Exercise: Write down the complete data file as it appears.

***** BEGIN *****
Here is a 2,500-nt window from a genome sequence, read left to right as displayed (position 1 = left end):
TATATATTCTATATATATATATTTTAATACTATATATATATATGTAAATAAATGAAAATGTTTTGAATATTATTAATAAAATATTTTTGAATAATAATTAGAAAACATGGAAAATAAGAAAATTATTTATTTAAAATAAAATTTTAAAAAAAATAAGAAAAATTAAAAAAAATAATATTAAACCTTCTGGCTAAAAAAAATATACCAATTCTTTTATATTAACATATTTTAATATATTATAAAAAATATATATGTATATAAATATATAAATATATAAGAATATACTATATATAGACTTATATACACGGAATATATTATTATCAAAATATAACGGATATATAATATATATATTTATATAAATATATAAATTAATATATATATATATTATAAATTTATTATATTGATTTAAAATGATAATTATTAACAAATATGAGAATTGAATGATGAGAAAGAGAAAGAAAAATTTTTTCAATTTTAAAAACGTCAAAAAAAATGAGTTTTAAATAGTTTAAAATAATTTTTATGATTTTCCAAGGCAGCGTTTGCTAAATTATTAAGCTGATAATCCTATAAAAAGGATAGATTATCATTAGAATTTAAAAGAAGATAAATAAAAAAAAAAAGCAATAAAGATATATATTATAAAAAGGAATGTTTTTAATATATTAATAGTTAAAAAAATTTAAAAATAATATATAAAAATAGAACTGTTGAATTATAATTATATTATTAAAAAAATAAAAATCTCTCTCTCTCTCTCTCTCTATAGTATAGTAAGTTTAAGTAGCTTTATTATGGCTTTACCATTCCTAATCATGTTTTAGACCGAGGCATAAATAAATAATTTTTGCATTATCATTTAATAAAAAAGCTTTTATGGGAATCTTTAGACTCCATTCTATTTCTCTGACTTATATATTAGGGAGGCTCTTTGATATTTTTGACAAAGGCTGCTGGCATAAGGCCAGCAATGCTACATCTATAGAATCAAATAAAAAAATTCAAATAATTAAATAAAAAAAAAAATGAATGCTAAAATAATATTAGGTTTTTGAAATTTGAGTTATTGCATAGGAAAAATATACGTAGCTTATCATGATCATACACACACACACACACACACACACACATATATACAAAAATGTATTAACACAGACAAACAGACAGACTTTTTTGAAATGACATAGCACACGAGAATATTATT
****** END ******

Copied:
Here is a 2,500-nt window from a genome sequence, read left to right as displayed (position 1 = left end):
TATATATTCTATATATATATATTTTAATACTATATATATATATGTAAATAAATGAAAATGTTTTGAATATTATTAATAAAATATTTTTGAATAATAATTAGAAAACATGGAAAATAAGAAAATTATTTATTTAAAATAAAATTTTAAAAAAAATAAGAAAAATTAAAAAAAATAATATTAAACCTTCTGGCTAAAAAAAATATACCAATTCTTTTATATTAACATATTTTAATATATTATAAAAAATATATATGTATATAAATATATAAATATATAAGAATATACTATATATAGACTTATATACACGGAATATATTATTATCAAAATATAACGGATATATAATATATATATTTATATAAATATATAAATTAATATATATATATATTATAAATTTATTATATTGATTTAAAATGATAATTATTAACAAATATGAGAATTGAATGATGAGAAAGAGAAAGAAAAATTTTTTCAATTTTAAAAACGTCAAAAAAAATGAGTTTTAAATAGTTTAAAATAATTTTTATGATTTTCCAAGGCAGCGTTTGCTAAATTATTAAGCTGATAATCCTATAAAAAGGATAGATTATCATTAGAATTTAAAAGAAGATAAATAAAAAAAAAAAGCAATAAAGATATATATTATAAAAAGGAATGTTTTTAATATATTAATAGTTAAAAAAATTTAAAAATAATATATAAAAATAGAACTGTTGAATTATAATTATATTATTAAAAAAATAAAAATCTCTCTCTCTCTCTCTCTCTATAGTATAGTAAGTTTAAGTAGCTTTATTATGGCTTTACCATTCCTAATCATGTTTTAGACCGAGGCATAAATAAATAATTTTTGCATTATCATTTAATAAAAAAGCTTTTATGGGAATCTTTAGACTCCATTCTATTTCTCTGACTTATATATTAGGGAGGCTCTTTGATATTTTTGACAAAGGCTGCTGGCATAAGGCCAGCAATGCTACATCTATAGAATCAAATAAAAAAATTCAAATAATTAAATAAAAAAAAAAATGAATGCTAAAATAATATTAGGTTTTTGAAATTTGAGTTATTGCATAGGAAAAATATACGTAGCTTATCATGATCATACACACACACACACACACACACACACATATATACAAAAATGTATTAACACAGACAAACAGACAGACTTTTTTGAAATGACATAGCACACGAGAATATTATT